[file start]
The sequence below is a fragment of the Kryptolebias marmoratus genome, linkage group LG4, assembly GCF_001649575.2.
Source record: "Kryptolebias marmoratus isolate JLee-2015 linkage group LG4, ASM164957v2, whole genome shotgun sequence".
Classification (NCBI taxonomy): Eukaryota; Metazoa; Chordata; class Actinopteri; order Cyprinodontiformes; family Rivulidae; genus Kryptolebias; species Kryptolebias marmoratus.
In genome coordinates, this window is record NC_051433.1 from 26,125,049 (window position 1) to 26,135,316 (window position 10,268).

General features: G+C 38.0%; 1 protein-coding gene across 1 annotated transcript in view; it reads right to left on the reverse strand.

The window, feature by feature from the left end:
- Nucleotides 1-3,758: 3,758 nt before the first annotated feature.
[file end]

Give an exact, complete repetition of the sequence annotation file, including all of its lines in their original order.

The sequence below is a fragment of the Kryptolebias marmoratus genome, linkage group LG4, assembly GCF_001649575.2.
Source record: "Kryptolebias marmoratus isolate JLee-2015 linkage group LG4, ASM164957v2, whole genome shotgun sequence".
Classification (NCBI taxonomy): Eukaryota; Metazoa; Chordata; class Actinopteri; order Cyprinodontiformes; family Rivulidae; genus Kryptolebias; species Kryptolebias marmoratus.
In genome coordinates, this window is record NC_051433.1 from 26,125,049 (window position 1) to 26,135,316 (window position 10,268).

General features: G+C 38.0%; 1 protein-coding gene across 1 annotated transcript in view; it reads right to left on the reverse strand.

The window, feature by feature from the left end:
- Nucleotides 1-3,758: 3,758 nt before the first annotated feature.